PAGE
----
Marcel Marchon / Flickr

The El Camino BRT project shows why great transit needs exclusive lanes.

The big advantage of driving to work over taking the bus is time. A bus ride just takes longer: walking to the stop, waiting for the bus, picking up passengers, all while toughing out the same traffic as cars. But when transit is done well, the time gap shrinks, and when it's done really well—with frequent service, all-door boarding, and exclusive lanes—the gap can disappear entirely.

Silicon Valley (of all places) may offer a sparkling example of how buses can compete with cars in the not-too-distant future. The Santa Clara Valley Transportation Authority has released a draft environmental review for a 17.6-mile bus-rapid transit line on El Camino Real connecting San Jose with Palo Alto (home of Stanford) via Mountain View (home of Google). In the plan's best-case scenario, the El Camino BRT would travel the corridor almost as quickly as cars by 2018, when the line hopes to open, and occasionally beat them by 2040.


Today, two buses travel the same stretch of El Camino: a Rapid 522, which makes the full morning commute in about an hour, and a local bus, which takes even longer. But it won't be too long before the already-bad congestion in this growing, car-reliant corridor becomes even worse. Several BRT design alternatives are being explored; in the full build, the line would feature all-door boarding and pre-paid fares, transit priority at traffic signals, train-style stations with real-time information, and one exclusive bus lane in each direction on the six-lane highway.

With some guidance from Chris Lepe at the California transit advocacy TransForm (via Human Transit), we charted some of the travel time outcomes in various project scenarios (via Appendix F of Appendix H of the massive draft review). What the results show with overwhelming clarity is the importance of giving transit exclusive, car-free travel lanes. With them, El Camino BRT commuters will travel as quickly as drivers; without them, riders have a brutal trip in store.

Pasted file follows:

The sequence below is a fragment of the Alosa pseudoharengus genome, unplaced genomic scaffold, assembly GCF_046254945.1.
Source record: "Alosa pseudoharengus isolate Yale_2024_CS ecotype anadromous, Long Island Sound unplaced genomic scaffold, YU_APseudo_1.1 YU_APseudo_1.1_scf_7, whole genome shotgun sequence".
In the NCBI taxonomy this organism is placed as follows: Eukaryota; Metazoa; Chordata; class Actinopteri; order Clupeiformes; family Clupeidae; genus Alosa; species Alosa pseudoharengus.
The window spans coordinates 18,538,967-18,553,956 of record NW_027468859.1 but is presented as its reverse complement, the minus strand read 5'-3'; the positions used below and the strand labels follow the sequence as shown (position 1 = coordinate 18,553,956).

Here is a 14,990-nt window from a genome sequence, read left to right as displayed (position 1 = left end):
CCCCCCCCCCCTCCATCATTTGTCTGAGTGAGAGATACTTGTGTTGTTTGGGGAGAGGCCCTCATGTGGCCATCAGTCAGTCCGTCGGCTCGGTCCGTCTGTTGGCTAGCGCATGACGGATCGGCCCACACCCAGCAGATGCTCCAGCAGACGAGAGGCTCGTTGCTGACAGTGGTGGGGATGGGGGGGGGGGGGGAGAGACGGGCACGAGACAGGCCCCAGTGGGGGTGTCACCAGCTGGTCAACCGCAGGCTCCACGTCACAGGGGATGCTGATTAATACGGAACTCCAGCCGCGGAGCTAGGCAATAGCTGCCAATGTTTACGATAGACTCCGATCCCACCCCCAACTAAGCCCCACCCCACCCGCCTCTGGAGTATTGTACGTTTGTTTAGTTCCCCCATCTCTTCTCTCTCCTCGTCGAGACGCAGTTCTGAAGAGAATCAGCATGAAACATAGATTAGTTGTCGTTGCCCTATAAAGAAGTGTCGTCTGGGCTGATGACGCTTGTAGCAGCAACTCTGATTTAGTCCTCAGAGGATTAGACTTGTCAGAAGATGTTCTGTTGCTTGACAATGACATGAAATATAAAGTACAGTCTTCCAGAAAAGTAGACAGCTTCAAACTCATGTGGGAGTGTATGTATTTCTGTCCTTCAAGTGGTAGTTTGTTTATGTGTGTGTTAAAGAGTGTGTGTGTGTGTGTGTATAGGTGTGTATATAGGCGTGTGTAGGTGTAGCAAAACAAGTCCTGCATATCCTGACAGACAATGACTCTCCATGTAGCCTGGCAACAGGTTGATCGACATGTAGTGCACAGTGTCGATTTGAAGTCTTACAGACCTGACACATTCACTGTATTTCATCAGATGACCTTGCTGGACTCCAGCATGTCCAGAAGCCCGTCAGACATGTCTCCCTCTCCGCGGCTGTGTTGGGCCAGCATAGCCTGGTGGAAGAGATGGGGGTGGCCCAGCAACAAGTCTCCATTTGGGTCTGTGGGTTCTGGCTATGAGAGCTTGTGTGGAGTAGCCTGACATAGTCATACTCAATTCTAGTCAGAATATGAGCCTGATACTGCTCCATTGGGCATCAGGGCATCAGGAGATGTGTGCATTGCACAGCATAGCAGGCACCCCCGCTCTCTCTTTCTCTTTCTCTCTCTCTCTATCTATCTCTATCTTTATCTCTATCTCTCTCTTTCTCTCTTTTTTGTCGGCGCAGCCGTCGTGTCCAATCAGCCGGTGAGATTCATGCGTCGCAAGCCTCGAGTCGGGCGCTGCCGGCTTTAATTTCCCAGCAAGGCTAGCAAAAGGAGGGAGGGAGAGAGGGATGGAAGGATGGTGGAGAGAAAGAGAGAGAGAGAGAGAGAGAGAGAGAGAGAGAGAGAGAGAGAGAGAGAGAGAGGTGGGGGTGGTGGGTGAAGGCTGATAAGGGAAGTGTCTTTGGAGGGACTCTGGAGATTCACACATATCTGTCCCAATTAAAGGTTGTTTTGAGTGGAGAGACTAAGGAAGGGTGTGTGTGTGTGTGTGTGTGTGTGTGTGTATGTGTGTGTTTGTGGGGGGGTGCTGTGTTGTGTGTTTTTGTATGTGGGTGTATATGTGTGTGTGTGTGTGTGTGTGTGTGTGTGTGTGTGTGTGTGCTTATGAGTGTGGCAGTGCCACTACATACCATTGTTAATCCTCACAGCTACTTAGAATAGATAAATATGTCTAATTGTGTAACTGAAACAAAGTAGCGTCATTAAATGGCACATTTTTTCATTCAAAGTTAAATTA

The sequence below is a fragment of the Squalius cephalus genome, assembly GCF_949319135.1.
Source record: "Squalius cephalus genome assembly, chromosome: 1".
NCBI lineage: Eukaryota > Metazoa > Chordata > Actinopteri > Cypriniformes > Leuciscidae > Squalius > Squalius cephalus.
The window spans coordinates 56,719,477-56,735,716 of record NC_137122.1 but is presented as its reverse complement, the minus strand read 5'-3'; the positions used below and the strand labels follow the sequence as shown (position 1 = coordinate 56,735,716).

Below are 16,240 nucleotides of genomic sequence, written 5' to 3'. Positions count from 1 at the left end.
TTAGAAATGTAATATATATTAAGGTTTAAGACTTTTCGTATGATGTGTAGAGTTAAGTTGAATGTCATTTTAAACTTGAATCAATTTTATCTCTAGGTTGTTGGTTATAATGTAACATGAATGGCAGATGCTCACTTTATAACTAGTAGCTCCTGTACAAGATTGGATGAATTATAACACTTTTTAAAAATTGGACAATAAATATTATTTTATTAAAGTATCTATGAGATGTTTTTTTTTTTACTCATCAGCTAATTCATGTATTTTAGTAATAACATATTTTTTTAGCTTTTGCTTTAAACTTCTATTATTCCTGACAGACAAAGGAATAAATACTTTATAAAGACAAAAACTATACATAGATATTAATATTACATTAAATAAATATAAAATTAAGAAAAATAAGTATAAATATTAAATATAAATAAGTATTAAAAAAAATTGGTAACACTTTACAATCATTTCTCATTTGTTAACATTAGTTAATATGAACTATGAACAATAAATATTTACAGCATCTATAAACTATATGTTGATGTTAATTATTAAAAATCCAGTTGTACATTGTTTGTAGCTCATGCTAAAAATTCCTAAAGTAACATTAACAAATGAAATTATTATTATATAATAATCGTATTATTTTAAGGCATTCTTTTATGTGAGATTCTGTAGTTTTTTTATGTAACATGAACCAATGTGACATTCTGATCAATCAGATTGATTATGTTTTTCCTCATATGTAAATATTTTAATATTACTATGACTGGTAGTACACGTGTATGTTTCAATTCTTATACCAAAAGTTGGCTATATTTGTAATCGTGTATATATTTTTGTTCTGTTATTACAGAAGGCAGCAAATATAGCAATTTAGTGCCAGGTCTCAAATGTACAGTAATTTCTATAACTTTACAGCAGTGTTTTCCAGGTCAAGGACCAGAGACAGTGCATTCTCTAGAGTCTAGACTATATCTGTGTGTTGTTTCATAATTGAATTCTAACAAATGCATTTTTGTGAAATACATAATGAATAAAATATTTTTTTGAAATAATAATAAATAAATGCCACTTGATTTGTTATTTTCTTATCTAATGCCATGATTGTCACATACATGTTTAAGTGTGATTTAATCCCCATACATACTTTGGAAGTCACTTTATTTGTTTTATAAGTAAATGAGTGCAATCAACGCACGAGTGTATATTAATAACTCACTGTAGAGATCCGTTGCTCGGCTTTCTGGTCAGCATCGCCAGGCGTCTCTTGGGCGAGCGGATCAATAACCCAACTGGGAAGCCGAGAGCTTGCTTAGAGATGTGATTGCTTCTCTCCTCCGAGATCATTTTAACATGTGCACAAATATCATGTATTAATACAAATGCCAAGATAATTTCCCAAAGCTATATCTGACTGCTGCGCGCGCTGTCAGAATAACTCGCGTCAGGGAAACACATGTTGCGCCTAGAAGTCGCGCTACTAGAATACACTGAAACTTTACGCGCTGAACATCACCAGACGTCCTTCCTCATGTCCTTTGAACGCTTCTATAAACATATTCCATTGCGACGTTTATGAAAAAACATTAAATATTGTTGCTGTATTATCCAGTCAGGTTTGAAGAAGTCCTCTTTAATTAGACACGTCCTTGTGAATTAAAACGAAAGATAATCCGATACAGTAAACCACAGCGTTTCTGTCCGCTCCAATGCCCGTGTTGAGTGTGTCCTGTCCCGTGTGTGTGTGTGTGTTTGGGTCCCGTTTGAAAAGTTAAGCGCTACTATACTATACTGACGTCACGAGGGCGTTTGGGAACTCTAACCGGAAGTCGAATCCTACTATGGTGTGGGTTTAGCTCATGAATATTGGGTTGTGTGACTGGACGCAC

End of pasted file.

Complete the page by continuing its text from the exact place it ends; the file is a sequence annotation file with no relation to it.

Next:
First, let's take a look at the situation as it exists today. Drivers make the full eastbound morning commute in about 36 minutes. Rapid bus riders, meanwhile, take 64 minutes. Local riders fare even worse, at more than 83 minutes from Palo Alto to San Jose. The westbound travel times are a bit longer in each scenario—roughly 40, 71, 90 minutes, respectively—but the car-bus gaps remain equally wide.


Now let's focus on the three main BRT alternatives. There's the "no build" scenario, which is essentially the Rapid 522 bus as it currently exists. There's a "mixed traffic" scenario, where BRT boarding and station features are implemented but the buses share lanes with cars on El Camino. And there's a "dedicated lane" scenario, where the full BRT gets its own exclusive lane for 14 miles, until it reaches downtown San Jose and merges into regular traffic.